A recent study published by FSU shows there are attentional costs simply for receiving notification of a text message or an incoming telephone call, even when you do not take the call. When a phone vibrates or a quiet sound goes off, this can impair your focus on the road and have a significant adverse impact on driving safety.
The new study is troubling, because so many people drive with their phones even despite knowing the risks. When a motor vehicle accident occurs because a driver has become distracted by a cell phone, an Atlanta car accident lawyer should be consulted for assistance in pursing a claim for injury compensation.
Kids Model the Behavior of Parents When It Comes to Atlanta Distracted Driving Crashes
According to the FSU study, even hearing a cell-phone notification can significantly damage performance on tasks because the notification can prompt mind-wandering and take focus off the task at hand. The risk of hearing a notification may be just as much of a distraction as actually using the cell phone to call or send text messages. Young people are especially likely to keep their phones on and notifications enabled while driving, which puts teens at significant risk.
Teens are bombarded with information on the dangers of distracted driving, including a recent shocking ad from AT&T’s It Can Wait campaign. ABC News reported the ad showed a mother in a vehicle with a baby in the back seat. The mother checks her phone while her child is in the back seat, her car clips a truck traveling in the opposite direction, and the car goes flying up into the air. The ad is designed to show teens and other motorists that it takes only a second for a tragedy to occur.
Despite knowing the dangers, however, kids are often influenced by something far closer to home when it comes to texting: the actions of their parents in the car. The mother in this AT&T ad is modeling a high-risk behavior for her child and the Washington Post reported that evidence shows kids are paying attention. According to the Post, the majority of teens say their parents or other adults text all the time, and the same number of teens who said they saw their parents texting admit that they also send and receive messages behind the wheel.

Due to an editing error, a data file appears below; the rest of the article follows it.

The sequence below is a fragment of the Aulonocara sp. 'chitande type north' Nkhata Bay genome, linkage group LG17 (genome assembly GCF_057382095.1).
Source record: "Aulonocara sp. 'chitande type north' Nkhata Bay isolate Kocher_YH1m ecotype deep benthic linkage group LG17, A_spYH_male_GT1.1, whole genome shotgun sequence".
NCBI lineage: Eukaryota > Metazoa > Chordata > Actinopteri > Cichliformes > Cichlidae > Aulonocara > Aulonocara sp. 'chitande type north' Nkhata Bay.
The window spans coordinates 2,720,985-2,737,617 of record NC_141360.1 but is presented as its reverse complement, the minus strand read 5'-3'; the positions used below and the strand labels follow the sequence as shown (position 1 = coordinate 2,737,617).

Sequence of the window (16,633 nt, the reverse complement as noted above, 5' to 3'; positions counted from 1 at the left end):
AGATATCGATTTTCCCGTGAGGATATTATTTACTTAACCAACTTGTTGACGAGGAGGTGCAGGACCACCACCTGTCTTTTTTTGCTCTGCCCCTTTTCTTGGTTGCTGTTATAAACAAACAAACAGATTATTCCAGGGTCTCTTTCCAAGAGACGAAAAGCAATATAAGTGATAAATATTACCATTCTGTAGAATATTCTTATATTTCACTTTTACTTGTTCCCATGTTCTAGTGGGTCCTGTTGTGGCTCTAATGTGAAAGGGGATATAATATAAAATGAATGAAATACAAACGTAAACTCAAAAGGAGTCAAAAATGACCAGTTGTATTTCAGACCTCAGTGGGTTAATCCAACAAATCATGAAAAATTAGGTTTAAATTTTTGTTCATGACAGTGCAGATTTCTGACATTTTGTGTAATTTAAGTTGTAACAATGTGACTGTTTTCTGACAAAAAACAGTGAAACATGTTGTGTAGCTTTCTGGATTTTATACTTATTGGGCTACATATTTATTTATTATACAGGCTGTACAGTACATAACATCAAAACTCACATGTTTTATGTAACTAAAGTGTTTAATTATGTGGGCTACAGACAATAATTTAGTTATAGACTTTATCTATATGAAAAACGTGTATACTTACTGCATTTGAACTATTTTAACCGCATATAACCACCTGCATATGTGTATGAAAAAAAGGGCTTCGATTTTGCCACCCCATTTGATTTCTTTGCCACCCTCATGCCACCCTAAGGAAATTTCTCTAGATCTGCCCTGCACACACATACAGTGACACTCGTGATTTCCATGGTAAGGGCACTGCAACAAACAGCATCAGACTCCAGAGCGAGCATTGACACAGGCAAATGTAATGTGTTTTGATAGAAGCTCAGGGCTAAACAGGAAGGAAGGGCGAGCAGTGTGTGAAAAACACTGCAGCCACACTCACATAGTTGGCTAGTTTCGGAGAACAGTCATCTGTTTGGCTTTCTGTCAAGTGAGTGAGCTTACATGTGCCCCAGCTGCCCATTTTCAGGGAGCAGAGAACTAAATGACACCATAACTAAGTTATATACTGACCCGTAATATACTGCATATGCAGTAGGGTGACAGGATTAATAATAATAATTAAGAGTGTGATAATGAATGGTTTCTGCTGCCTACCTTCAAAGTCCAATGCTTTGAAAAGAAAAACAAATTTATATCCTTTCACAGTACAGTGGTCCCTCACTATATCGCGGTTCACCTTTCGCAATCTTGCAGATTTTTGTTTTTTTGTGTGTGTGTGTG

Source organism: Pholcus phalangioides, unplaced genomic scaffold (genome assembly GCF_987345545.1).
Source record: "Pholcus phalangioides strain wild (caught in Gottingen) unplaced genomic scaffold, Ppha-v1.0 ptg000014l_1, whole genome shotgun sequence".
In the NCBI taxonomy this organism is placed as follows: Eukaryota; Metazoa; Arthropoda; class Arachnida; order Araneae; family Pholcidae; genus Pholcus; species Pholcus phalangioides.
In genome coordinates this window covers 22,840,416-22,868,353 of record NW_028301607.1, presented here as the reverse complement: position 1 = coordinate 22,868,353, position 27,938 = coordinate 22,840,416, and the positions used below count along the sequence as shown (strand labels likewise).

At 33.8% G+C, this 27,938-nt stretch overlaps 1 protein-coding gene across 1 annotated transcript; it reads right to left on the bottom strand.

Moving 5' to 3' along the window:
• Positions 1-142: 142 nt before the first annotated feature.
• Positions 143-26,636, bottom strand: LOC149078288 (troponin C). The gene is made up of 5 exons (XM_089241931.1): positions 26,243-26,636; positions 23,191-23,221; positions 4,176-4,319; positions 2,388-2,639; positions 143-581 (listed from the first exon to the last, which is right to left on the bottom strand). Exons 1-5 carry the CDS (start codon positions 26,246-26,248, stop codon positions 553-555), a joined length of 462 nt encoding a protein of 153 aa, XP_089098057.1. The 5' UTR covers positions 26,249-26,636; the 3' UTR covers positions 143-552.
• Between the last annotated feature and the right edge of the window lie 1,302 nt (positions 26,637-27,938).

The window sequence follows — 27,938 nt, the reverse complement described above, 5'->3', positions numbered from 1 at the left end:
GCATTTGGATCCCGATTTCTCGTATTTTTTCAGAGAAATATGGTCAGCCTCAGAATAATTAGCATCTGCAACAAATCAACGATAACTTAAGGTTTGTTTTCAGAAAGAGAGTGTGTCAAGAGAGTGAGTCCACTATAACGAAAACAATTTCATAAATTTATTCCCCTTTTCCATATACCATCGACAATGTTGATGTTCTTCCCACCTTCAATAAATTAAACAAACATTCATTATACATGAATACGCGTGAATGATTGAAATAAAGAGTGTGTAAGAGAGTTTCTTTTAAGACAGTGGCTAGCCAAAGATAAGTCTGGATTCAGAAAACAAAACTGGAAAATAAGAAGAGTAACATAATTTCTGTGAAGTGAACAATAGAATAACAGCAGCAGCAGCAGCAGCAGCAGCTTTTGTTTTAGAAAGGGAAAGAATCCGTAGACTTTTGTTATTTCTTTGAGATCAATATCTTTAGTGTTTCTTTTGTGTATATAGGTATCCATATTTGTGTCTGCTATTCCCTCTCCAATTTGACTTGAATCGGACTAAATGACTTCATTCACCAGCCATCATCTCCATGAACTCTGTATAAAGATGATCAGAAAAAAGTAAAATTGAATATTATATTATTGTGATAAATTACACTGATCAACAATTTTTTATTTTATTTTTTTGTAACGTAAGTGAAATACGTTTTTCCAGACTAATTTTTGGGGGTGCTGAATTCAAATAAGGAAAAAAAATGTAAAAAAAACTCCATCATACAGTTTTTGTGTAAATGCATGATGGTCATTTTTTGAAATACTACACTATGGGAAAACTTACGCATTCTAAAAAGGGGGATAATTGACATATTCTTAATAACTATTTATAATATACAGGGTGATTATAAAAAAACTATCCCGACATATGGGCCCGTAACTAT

Claims Journal also indicates teens reply to texts from their parents because their parents expect a prompt response. More than 19 percent of teenagers say their parents expect a reply to a text within one minute, which prompts those teens to pick up the phone even if they are operating a vehicle at the time.
When teens know their parents expect a reply, hearing a cell phone notification can make them nervous and draw their attention from the road- exactly as the FSU study warns. These teens are a danger to themselves and to others on the road, even if they don’t pick up the phone in response to the text. Victims injured by a texting teen need to understand their options for pursuing a claim for compensation.
The Atlanta car accident lawyers at Sammons & Carpenter, P.C. can represent you after an injury caused by a negligent driver. Call today at 404-991-5950 or contact us online to schedule your free consultation.